Yesterday, my father approached me with some very sad news: Pete Burnssinger/songwriter and frontman of 80s Hi-NRG band Dead or Alive – died from a cardiac arrest on October 23th (Sunday), and he was just 57 years old. Needless to say, I became instantly sad.

Now, I know very well this blog is about Japanese music, but anchored by the fact that Pete Burns and Dead or Alive were very famous in Japan during the mid-to-late 80s, I think this space can welcome my little homage to the now deceased Pete Burns.

Dead or Alive experienced worldwide fame between 1985 and 1987, after working with famous British production team Stock, Aitken and Waterman (SAW) in some catchy Hi-NRG cuts like “You Spin Me Round (Like A Record)”, “In Too Deep”, “Brand New Lover”, “Something in My House”, “I’ll Save You All My Kisses”, among others, that resulted in two studio albums and one compilation: “Youthquake”, “Mad, Bad and Dangerous To Know” and “Rip It Up”, respectively.

After that, even though their popularity in homeland England and in the United States decreased, the band still had one last stronghold: the distant Japan, where Dead or Alive and their Hi-NRG sound – there called Eurobeat – were very loved.

With that in mind, it was no surprise when 1988’s “Nude”, a self-produced album with no touches from SAW, became a huge success in Japan, but not so much in the English-speaking world. It also helped that lead single “Turn Around and Count 2 Ten” was a true blast of joy, and in a strange way, very similar to the kind of Eurobeat songs that were imported by Japan from Italy at the time.

Here in Brazil, it was second single “Come Home (With Me Baby)” that made similar success among clubbers. The song was more in touch with the Latin Freestyle genre, which was very popular in Rio de Janeiro’s lower class neighborhoods, for example. I think some of my older cousins must probably know this song.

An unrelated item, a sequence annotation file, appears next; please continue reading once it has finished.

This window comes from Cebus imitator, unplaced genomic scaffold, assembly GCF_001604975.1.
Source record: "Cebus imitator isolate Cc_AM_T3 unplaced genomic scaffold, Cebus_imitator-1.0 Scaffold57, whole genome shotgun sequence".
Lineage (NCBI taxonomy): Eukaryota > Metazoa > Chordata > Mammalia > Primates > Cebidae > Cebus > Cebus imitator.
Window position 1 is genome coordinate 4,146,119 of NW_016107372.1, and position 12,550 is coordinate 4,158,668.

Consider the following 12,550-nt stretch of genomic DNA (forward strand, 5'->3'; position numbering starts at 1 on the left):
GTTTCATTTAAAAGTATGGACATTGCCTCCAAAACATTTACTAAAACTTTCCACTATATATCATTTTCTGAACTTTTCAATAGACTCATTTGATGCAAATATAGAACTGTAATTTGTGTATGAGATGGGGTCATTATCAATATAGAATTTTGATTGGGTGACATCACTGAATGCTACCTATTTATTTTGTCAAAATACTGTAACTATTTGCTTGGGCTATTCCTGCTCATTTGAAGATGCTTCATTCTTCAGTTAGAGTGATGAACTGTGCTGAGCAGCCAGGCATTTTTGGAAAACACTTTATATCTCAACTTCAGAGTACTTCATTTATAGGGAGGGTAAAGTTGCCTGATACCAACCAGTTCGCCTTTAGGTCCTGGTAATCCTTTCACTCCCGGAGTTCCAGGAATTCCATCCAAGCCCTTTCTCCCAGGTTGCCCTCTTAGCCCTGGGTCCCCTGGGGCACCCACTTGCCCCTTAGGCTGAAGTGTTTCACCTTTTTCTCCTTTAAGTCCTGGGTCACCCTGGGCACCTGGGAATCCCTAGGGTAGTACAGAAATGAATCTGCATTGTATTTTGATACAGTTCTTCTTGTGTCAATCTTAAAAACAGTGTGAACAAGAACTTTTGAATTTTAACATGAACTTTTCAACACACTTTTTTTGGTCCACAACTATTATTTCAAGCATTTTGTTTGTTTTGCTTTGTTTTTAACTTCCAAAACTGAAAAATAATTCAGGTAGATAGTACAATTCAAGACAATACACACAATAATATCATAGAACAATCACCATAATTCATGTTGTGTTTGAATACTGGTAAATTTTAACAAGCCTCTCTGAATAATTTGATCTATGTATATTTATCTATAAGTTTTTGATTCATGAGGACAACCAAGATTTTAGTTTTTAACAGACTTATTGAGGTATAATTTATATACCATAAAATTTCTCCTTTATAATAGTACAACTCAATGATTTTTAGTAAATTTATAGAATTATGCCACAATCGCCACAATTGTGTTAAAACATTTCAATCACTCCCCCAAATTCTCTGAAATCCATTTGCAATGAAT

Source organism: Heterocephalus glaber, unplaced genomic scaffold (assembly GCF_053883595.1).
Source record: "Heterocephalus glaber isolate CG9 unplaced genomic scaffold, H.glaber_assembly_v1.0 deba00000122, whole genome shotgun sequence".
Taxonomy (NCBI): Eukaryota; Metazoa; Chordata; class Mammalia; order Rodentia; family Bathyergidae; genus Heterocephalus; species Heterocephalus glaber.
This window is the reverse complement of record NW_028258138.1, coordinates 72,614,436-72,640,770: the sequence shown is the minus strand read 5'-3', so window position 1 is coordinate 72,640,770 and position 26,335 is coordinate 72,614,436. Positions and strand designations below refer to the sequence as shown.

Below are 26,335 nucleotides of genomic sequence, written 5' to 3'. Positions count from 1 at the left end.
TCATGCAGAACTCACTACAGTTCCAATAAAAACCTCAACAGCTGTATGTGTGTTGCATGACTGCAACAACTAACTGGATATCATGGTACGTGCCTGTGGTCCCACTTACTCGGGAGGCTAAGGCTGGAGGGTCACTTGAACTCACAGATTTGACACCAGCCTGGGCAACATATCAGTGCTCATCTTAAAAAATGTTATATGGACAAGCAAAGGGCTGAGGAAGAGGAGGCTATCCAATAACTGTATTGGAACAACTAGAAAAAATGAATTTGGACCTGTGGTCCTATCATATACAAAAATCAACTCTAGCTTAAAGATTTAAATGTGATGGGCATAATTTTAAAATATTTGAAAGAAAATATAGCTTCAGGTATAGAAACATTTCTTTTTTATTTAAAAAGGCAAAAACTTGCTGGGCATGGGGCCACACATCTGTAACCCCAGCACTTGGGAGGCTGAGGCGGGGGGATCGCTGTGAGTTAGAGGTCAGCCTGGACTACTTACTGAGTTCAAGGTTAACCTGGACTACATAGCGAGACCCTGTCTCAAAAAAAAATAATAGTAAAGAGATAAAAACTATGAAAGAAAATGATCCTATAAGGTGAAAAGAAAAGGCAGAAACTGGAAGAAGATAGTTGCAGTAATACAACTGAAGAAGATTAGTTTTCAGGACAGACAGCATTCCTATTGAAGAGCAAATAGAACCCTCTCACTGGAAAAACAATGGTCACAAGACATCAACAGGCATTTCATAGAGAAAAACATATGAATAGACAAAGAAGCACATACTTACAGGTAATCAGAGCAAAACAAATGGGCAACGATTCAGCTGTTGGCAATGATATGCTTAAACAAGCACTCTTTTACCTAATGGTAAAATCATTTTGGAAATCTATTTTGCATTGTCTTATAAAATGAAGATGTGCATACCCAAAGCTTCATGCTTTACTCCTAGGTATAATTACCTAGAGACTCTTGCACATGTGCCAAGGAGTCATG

As for my personal favorites from “Nude”, I’d say they are the bouncy “I Don’t Wanna Be Your Boyfriend”, with its dated – yet charming – feel, and the overtly dramatic album closers “I Cannot Carry On” and "My “Forbidden Love” – both of them a mix of Pete’s theatrical singing with some stormy late 80s synths.

Unfortunately, after some time, Pete became more known for all the bad plastic surgeries and reality TV appearances than for the music he created. His outrageously flamboyant looks were far from being tame, and it probably didn’t help his career in the music industry that extreme sincerety and sarcasm were also a big part of his personality. Nevertheless, his talent – beautiful, strong and full of personality vocals, coupled with an accurate sense for catchy melodies and clever lyrics – was truly one of a kind.

The “Nude” album was released in December 1988, and, apparently, scored a #1 position on the Oricon chart (I’d love to find some numbers to measure the success of Dead or Alive in Japan at the time, but I wasn’t able to). All songs were written by Pete Burns, while music and arrangement were done by Pete and Dead or Alive.

Monday, October 24, 2016

Miho Nakayama -- Leave Me Alone

Continuing the exploration of early Miho Nakayama(中山美穂), I found this earlier collaboration between the late 80s aidoru and City Pop singer-songwriter Toshiki Kadomatsu(角松敏生)called "Leave Me Alone" from her 3rd album "Summer Breeze" from July 1986. With a title like that, Kadomatsu just had to contribute at least one track. In fact, he provided two more songs for the album, including the Miporin hit "You're My Only Shinin' Star" as the final song.

In contrast to the epic ballad that is "You're My Only Shinin' Star", "Leave Me Alone" is this bass-heavy thumper that stomps across the soundscape like a couple of Gundam legs. As soon as I heard it, I just knew that it was a Kadomatsu creation. It certainly helped that Kadomatsu provides some backing vocals as well, and perhaps that guitar solo. Plus there is that nice sax.

As for the album, "Summer Breeze" hit No. 8 on the charts. Perhaps it may become a future purchase but it's kinda too bad that Miporin looks like she swallowed a bad pickle on the cover.

Fumikichi Fujimoto/The Peanuts -- Gion Kouta (祇園小唄)
from Mr Hayata
Somewhere in the piles and piles of photos from yesteryear in old dusty drawers, there are a few of those photos that I took as a high school student of the Gion Festival(祇園祭)in Kyoto during my July 1981 trip. However, since I don't have the time or energy to go into excavation mode, I have decided to upload this photo of one of the many floats used in the highlight parade from the festival.